Monday, 26 August 2013


by: Adrian Lim Chee En


Starting next wednesday, a 6 minutes clip comprising of Negaraku and 2 other Merdeka Day songs will be played before any movies in the cinema starts, whether it be GSC, MBO, Cathay, or any other cinemas. Action will be taken against anyone found disrespecting the national anthem. Mind you, disrespecting includes texting, chit chatting, and remaining seated during the 6 minutes.

I can see the government's noble intention. It certainly creates the Merdeka Day mood and atmosphere, but then, how far can patriotism be instilled through this practise? I suggest the government do a research, and be clean and honest with the answer. Take US and England as an example. Why are proud of their flag, their country and their national anthem?

See, in these countries, it's a culture, whether they sing the national anthem or not, they feel proud of their country. You can't force the people to be proud of something they find "not right". 51% of Malaysians who voted for Pakatan Rakyat are sick of the mess in this country. You can't expect these people to be proud of the country after singing the national anthem, considering their despise towards the mess. 

Just look at the corruption indexes spearheaded by the police, government officials and ministers. Businesses lose out because of corruption. Corruption becomes the driving force in contracts and tenders, not incentives to improve and compete.  Most high ranking officials in the agencies either don't work, or work slowly when there's no under table money. Government rely on handouts and cash to win elections. 

Look at escalating crime rates. Burglars carrying out their activities rampantly. Theft is on the rise. And mind you, this does not only happen to normal civilians, even Ministers, police chiefs, the deputy prime minister, Menteri Besars, and Tan Sris can be robbed.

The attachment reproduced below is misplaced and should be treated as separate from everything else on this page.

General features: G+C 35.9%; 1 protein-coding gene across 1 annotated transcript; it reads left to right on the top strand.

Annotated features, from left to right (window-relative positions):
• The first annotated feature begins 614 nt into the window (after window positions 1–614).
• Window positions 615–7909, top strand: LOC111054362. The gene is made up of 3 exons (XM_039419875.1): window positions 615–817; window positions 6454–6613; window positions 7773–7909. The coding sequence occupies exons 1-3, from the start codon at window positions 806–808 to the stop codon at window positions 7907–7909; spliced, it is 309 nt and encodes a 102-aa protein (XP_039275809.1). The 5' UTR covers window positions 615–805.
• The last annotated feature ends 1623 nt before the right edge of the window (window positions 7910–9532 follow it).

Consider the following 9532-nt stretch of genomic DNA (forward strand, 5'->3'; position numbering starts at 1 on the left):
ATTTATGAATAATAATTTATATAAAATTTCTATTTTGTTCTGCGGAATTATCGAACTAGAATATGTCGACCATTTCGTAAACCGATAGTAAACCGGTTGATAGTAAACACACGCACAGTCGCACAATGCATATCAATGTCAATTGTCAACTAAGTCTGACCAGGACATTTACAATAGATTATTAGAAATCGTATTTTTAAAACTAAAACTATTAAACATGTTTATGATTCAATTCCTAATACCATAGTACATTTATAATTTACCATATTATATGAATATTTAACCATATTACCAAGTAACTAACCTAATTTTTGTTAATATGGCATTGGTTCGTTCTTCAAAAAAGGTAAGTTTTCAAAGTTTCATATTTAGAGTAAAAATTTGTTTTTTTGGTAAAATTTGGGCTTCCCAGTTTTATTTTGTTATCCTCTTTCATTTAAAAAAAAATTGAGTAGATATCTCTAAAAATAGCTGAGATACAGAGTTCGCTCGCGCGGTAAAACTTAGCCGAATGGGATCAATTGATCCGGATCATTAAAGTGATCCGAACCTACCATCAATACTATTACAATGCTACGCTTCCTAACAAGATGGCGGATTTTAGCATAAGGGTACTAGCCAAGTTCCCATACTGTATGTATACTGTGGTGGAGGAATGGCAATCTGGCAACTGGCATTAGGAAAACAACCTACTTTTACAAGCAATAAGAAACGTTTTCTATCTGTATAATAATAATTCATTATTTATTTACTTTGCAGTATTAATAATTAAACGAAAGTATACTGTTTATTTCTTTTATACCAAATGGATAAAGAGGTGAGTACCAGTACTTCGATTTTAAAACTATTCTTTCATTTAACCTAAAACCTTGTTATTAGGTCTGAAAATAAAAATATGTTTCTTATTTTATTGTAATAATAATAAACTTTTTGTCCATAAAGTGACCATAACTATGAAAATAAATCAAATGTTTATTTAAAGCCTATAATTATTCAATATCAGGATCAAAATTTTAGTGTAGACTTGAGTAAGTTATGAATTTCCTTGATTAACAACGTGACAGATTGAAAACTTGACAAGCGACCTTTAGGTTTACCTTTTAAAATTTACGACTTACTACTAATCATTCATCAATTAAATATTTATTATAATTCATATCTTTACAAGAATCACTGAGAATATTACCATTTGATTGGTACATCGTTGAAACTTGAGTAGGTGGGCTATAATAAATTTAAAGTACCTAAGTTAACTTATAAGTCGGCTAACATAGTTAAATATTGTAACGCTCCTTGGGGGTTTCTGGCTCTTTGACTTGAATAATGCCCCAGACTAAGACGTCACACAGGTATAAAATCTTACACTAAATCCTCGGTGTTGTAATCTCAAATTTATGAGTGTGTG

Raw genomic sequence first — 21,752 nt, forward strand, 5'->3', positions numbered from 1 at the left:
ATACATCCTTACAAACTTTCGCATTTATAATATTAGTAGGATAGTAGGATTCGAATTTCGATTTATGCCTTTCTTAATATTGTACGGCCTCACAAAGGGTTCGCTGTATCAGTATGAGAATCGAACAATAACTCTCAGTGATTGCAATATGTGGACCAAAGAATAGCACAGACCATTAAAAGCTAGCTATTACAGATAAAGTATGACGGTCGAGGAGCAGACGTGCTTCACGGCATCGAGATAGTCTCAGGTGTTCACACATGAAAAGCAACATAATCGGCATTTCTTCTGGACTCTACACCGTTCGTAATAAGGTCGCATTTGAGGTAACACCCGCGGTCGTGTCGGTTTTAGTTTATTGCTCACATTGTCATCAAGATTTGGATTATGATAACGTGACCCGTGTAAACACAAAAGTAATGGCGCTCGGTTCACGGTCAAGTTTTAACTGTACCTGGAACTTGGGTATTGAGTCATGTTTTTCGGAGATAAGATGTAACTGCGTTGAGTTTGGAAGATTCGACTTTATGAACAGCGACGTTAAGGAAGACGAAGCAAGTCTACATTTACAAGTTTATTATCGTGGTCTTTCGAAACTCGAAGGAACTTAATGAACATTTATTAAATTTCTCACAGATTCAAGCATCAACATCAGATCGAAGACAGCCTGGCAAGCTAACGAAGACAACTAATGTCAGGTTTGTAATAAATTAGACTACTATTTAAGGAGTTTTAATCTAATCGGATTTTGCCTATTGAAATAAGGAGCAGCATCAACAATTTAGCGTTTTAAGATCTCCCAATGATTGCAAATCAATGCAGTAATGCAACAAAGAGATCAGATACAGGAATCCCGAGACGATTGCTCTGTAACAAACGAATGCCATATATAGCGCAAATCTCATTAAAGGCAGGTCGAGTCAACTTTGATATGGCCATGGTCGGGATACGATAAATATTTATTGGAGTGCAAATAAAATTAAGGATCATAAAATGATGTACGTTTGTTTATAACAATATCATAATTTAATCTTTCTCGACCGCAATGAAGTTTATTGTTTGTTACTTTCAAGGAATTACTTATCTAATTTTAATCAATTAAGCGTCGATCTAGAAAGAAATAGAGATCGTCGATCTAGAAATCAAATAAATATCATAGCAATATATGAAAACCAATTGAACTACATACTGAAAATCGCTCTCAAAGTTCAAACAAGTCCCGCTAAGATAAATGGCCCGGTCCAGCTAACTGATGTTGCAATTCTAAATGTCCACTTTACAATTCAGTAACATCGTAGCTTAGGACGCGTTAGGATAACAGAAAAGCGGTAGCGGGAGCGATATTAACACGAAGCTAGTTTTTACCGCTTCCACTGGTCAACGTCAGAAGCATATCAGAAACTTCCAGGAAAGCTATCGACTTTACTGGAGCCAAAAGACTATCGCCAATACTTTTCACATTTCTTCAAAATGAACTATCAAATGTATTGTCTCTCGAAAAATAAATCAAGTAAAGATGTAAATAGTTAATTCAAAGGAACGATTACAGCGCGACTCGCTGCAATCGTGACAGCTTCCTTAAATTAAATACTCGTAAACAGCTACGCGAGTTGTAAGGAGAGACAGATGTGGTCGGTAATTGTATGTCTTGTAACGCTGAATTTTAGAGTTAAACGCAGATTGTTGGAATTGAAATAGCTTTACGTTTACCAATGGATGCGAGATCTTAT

These high ranking personnels who have CCTVs and security guards at their home are not even spared. Wild wild west shooting style everywhere. There has been at least 8 in the past 2 months. I did not pluck these figures from the sky, these were reported in the news.

Gangsters, businessmen, NGOs and even corporate leaders, you name it. The recently concluded Altantuya case also raised much questions. No answers as to how she entered the country, get shot twice and then get exploded. Tech Beng Hock, under dubious circumstances, court judgement was an open verdict. So how safe do you feel in Malaysia? If it is still hard to comprehend, just try walking through the streets of Sinsuran or Kampung Air at 11pm. 

The rising cost of living. Yes this happens everywhere in the world, but that should not be an excuse to allow the continuation of inflation. Statistics by the World Bank showed that Malaysia is one of the leading countries in terms of rising cost of living. Consumers are losing out, because their spending power is becoming weaker and weaker. On on the other hand, government politicians are spending like there is no tomorrow. Millions of ringgits of soft loans are given out as if it were their own pocket money. Corporate and conglomerates with political connections are forever expanding and making billions.